Botanics’ Glasshouses close one by one for emergency repairs
Visitors to the Royal Botanic Garden Edinburgh (RBGE) will find access to the Glasshouses restricted in the coming weeks as contractors carry out essential emergency ventilation repairs. Work has started with a rope team clearly visible on the roof and yellow barriers marking off public pathways between the Modernist Front Range and the Glasshouse Lawn. The first closure is the Arid Lands House, furthest from the historic Palm Houses at the start of the visitor experience.
The work – which will continue throughout the Public Houses and also in the Research Glasshouses, behind the scenes – has been prompted by a series of mechanical failures to the system responsible for ensuring the correct living conditions for the priceless collection of conservation plants under Glass. It highlights the need for the complete refurbishment planned as part of the Botanics’ major £70m Edinburgh Biomes project to transform the North East Corner of the site.
Since pins securing the drive arms on the Glasshouse ventilator system sheared, causing a loose arm to break glass, automatic controls have stopped and the mechanism has been operated manually by Indoor Horticulturists who look after the 34,000+ plants held between the public and research houses. Each of the 10 public houses will be closed in turn to allow replacement of the securing pins throughout the complex. The research houses – with their treasure-trove of species still awaiting official description and naming – are being repaired each evening after working hours.
The clear, dry air of the Arid Lands House transports visitors to desert regions of the world, from the Americas to Africa and Arabia. The displays in the house explore the complex ecosystems of desert life through plants that have adapted to show extraordinary tolerance of dry conditions. It is expected to reopen before the end of the week.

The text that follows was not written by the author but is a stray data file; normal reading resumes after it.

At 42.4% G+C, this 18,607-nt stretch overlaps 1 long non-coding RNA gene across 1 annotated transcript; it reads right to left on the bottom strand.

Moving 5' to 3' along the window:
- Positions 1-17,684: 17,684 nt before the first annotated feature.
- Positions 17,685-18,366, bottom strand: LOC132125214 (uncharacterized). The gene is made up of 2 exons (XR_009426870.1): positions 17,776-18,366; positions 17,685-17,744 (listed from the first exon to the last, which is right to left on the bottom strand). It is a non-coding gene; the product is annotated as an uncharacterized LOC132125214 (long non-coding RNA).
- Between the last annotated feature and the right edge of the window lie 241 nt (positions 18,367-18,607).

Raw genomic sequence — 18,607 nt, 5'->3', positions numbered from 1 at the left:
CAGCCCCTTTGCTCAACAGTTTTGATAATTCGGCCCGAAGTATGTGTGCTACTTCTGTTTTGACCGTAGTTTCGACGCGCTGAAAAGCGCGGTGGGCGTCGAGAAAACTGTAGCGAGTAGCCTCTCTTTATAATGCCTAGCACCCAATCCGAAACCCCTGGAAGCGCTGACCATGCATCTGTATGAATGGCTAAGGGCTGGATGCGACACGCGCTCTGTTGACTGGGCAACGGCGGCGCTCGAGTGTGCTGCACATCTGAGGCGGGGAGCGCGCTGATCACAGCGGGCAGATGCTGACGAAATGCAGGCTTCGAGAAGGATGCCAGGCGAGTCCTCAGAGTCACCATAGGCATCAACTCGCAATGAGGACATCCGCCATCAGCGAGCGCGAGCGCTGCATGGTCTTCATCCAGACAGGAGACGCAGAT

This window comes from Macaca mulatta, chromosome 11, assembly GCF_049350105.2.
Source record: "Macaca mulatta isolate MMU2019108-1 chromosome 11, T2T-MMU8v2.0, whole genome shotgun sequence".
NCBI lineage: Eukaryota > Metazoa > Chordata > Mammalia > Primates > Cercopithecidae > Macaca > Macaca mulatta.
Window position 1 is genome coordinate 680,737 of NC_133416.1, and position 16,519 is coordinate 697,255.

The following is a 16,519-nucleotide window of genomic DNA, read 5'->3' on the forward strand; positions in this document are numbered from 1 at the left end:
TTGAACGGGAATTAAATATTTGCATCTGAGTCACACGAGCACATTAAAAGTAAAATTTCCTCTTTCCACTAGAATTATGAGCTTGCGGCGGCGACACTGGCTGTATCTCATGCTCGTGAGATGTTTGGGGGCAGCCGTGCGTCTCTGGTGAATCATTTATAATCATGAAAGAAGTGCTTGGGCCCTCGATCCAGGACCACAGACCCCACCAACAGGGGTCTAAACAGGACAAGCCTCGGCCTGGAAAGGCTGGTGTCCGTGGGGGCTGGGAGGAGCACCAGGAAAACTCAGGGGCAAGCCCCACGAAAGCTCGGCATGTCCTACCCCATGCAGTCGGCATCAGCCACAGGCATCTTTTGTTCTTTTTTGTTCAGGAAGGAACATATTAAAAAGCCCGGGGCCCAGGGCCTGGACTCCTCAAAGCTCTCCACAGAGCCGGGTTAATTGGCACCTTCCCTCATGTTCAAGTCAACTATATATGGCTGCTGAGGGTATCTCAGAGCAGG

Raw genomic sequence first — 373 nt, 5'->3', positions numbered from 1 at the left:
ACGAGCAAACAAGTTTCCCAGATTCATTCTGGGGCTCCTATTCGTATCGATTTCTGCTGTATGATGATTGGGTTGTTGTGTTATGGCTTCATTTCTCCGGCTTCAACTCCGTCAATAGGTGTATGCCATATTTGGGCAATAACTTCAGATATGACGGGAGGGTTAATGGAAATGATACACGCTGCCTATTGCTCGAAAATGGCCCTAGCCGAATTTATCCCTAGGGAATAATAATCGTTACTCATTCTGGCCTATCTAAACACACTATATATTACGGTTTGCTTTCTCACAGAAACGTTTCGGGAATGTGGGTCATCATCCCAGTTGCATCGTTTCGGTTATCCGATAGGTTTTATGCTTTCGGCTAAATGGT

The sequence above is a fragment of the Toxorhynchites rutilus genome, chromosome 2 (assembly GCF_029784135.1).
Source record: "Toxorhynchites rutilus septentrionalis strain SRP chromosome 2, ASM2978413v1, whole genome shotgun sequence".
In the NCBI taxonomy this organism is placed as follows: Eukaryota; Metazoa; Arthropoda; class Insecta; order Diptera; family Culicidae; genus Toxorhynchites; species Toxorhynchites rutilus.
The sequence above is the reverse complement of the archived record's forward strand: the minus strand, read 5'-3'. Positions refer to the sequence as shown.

Regius Keeper Simon Milne MBE said: “Maintaining the integrity of our Glasshouses in order to protect our priceless plant collection is a huge challenge and my biggest concern. I fear that the next big storm will destroy vital yet failing infrastructure with catastrophic impact on one of Scotland’s greatest assets. While the team is working very hard to literally keep the roof on, the real solution lies in the Edinburgh Biomes project which will protect Royal Botanic Garden Edinburgh’s unique and globally important research and conservation resource.”
Early preparation work for the Edinburgh Biomes will be noticed in the coming months when plants in beds outside Glasshouses are moved to new homes, safely away from construction works. More information can be found by visiting edinburghbiomes
For further information, images and interviews please call Shauna Hay on 0131 248 2900/07824 529 028 email@example.com or Sandra Donnelly on 0131 248 1037.
Royal Botanic Garden Edinburgh is one of the world’s leading botanic gardens.
The Living Collection includes 13,500 plant species.
Scientists and horticulturists work in more than 35 countries globally from China and Nepal to Yemen, Brazil and Colombia. They describe, on average, three new plants and fungi new to science each month.
Every year, 12,000 learners benefit from its education programmes.
The four Gardens – Edinburgh, Benmore, Logan and Dawyck - attract around a million visits a year.
Every year, over 900,000 people visit the flagship Edinburgh Garden and 100,000 visit the Glasshouses, home to 3,000 exotic, rare and threatened plants from around the world.
Royal Botanic Garden Edinburgh generates £52 million a year for the Scottish economy and has a global international economic impact of £103 million a year.
Celebrating its 350th anniversary in 2020, the Royal Botanic Garden Edinburgh has been discovering, collecting and caring for plants since 1670.
The Royal Botanic Garden Edinburgh (RBGE) is a leading international research organisation delivering knowledge, education and plant conservation action in more than 35 countries around the world. In Scotland its four Gardens at Edinburgh, Benmore, Dawyck and Logan attract around a million visitors each year. It operates as a Non Departmental Public Body established under the National Heritage (Scotland) Act 1985, principally funded by the Scottish Government. It is also a registered charity, managed by a Board of Trustees appointed by Ministers. Its mission is “To explore, conserve and explain the world of plants for a better future”.
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